Eboo Patel headshotEboo Patel is the founder and president of Interfaith Youth Core and author of the books Sacred Ground (2012) and Acts of Faith (2007), which won the Louisville Grawemeyer Award in Religion. Patel is a regular contributor to the Washington Post, USA Today, Huffington Post, National Public Radio, and CNN. He served on President Obama’s inaugural Advisory Council of the White House Office of Faith-based and Neighborhood Partnerships. Patel recently delivered the Greeley Lecture at Harvard University Divinity School, the Coca-Cola World Lecture at Yale University, the inaugural commencement address at Claremont Lincoln University, and a series of lectures at Union Theological Seminary, where he served as a visiting distinguished guest lecturer during the 2012–2013 academic year. He has taught courses on interfaith cooperation at many institutions including the University of Chicago, Princeton Theological Seminary, Northwestern University, and Dominican University (IL), where he was the Lund-Gill Chair. Patel holds a doctorate in the sociology of religion from Oxford University, where he studied on a Rhodes Scholarship.

Laurie Patton headshotLaurie Patton became the 17th president of Middlebury on July 1, 2015, after serving for four years at Duke University as dean of Trinity College of Arts and Sciences and as the Robert F. Durden Professor of Religion. From 1996 to 2011, Patton served on the faculty and administration at Emory University, where she was the Charles Howard Candler Professor of Religions and the inaugural director of Emory’s Center for Faculty Development and Excellence in the Office of the Provost. Patton began her career at Bard College, where she was assistant professor of Asian religions from 1991 to 1996. She is the author or editor of eight books on South Asian history, culture, and religion. In addition, she has translated the classical Sanskrit text, The Bhagavad Gita, and has published two books of poetry. Patton has lectured widely on interfaith issues and religion and public life, and she has consulted with White House offices on faith-based initiatives and civic engagement. In May 2014, she was named the Alumna of the Year at the University of Chicago Divinity School. She is a graduate of Harvard University and the University of Chicago.


Participants, Locations, and Expenses

​​The IFYC and CIC selected 25 participants by competitive nomination. Full-time faculty members at U.S. colleges and universities are eligible to be considered, with preference given to those at CIC member institutions. The seminar will take place at DePaul University on June 18–22, 2017. Lodging, most meals, and reading materials will be provided, thanks to generous support from the Henry Luce Foundation. Participants or their institutions are expected to cover transportation to and from the seminar location.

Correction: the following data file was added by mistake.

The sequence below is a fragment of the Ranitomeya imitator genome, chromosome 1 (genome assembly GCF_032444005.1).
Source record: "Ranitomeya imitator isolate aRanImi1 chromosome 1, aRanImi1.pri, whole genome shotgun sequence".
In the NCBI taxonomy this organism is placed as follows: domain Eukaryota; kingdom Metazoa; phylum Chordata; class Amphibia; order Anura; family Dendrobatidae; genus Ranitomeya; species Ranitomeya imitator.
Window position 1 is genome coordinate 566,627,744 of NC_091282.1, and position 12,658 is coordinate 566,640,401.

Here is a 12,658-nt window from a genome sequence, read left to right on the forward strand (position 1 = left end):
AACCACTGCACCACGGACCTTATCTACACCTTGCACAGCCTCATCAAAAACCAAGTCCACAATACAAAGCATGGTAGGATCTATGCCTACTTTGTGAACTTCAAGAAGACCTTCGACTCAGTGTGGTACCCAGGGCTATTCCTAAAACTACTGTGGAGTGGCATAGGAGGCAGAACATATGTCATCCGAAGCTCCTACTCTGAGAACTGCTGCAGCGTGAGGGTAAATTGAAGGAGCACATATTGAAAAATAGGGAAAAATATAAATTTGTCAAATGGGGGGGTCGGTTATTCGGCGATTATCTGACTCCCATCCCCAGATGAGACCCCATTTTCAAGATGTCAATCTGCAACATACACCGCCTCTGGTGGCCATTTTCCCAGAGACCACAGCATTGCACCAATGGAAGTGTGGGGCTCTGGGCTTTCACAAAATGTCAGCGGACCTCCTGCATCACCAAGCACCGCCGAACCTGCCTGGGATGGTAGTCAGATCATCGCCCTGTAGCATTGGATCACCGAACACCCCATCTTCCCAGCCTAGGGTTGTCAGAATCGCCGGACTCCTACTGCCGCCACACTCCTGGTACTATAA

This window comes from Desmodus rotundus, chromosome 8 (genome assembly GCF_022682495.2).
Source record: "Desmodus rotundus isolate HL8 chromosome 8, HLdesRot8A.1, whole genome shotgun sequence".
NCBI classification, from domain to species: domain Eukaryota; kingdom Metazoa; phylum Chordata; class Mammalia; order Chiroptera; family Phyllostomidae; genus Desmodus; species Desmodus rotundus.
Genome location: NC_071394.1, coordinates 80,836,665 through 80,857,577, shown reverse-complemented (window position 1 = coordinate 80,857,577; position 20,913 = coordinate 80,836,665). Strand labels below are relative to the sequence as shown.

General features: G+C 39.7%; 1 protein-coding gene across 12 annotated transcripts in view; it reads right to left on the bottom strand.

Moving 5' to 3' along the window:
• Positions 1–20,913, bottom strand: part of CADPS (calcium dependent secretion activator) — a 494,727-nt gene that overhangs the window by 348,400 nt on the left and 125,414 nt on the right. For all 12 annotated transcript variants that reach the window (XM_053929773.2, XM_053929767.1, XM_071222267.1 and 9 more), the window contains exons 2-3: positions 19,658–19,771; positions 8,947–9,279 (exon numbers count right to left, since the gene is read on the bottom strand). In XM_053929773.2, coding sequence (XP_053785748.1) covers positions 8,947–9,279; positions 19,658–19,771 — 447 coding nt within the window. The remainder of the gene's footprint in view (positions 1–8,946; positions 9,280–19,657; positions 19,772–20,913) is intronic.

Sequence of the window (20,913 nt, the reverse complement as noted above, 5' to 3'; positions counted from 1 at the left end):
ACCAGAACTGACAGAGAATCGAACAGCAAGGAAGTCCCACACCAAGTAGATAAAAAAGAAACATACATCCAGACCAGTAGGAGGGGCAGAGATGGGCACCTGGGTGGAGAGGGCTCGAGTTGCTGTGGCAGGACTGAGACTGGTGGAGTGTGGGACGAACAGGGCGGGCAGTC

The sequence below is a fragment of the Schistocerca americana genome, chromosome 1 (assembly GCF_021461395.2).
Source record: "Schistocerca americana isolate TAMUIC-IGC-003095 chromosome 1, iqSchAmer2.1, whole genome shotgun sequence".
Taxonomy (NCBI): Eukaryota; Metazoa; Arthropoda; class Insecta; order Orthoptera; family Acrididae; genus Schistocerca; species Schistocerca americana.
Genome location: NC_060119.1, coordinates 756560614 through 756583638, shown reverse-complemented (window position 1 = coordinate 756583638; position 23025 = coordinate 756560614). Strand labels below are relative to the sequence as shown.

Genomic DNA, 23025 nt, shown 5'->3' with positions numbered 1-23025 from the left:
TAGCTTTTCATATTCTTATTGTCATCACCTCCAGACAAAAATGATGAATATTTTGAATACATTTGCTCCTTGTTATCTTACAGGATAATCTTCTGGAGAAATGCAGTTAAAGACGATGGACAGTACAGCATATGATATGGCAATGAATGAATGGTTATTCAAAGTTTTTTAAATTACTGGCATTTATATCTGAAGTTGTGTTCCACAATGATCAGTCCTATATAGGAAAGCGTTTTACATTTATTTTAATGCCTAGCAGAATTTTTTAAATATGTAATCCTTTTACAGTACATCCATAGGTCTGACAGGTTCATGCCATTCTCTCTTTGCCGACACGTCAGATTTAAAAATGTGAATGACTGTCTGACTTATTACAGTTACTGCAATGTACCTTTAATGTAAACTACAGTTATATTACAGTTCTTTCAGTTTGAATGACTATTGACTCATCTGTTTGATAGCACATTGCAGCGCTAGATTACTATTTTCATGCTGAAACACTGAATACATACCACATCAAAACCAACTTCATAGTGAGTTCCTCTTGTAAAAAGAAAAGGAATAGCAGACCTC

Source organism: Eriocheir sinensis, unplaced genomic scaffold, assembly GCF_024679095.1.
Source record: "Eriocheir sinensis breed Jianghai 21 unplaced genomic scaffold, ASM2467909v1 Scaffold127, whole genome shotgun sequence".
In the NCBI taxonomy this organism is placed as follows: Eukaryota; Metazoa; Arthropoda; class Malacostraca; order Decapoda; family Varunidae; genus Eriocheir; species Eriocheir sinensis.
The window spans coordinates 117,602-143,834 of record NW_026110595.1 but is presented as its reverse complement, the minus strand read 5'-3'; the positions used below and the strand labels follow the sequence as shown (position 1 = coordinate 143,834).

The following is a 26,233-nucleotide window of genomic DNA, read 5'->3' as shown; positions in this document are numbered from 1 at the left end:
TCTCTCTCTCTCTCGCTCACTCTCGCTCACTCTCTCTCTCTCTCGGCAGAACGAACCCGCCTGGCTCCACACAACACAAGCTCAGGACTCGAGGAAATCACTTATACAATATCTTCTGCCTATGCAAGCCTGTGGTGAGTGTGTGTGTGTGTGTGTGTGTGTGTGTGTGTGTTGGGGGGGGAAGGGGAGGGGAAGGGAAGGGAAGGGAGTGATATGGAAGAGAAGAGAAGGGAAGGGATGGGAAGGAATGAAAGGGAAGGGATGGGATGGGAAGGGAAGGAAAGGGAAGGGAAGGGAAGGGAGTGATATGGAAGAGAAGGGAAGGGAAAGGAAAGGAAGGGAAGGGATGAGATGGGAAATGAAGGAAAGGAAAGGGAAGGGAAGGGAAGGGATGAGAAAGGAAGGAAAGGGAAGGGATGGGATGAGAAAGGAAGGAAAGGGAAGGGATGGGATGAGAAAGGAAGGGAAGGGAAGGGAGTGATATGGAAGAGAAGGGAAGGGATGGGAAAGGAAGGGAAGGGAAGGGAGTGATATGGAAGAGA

‭(Hidden)‬ Nomination Process

Faculty members who wish to participate should ask the chief academic officer of their institution to send a letter of nomination that emphasizes the nominee’s qualifications and the opportunities that the nominee will have upon returning home to incorporate what has been learned into his or her teaching or developing campus programs. Preference will be given to nominees whose plans to develop and offer new courses are definite and already have institutional approval and support. Each institution may nominate more than one individual, and faculty members in all academic ranks are eligible to participate. The nomination form is available online. Each complete nomination should consist of the following:
  1. Nomination letter from the chief academic officer endorsing the nominee and explaining the current status of interfaith initiatives on campus, what the institution intends to do in this area in the future, and how the nominee will use seminar material in their teaching, research, or in other activities both on and off campus following participation in the seminar;
  2. Completed nomination form;
  3. Nominee’s curriculum vitae; and
  4. Nominee’s statement of reasons for wishing to participate in the seminar and explanation of involvement in current interfaith activities, the kinds of courses and activities that are likely to be developed following participation in the seminar, and the formal status of these plans.

Please submit the completed nomination online by Friday, January 13, 2017.

Selection of participants will be announced by Monday, February 27, 2017.

Contact Information

​​If you have any questions or comments please contact Stephen Gibson, CIC’s director of programs, at sgibson@cic.nche.edu or (202) 466-7230.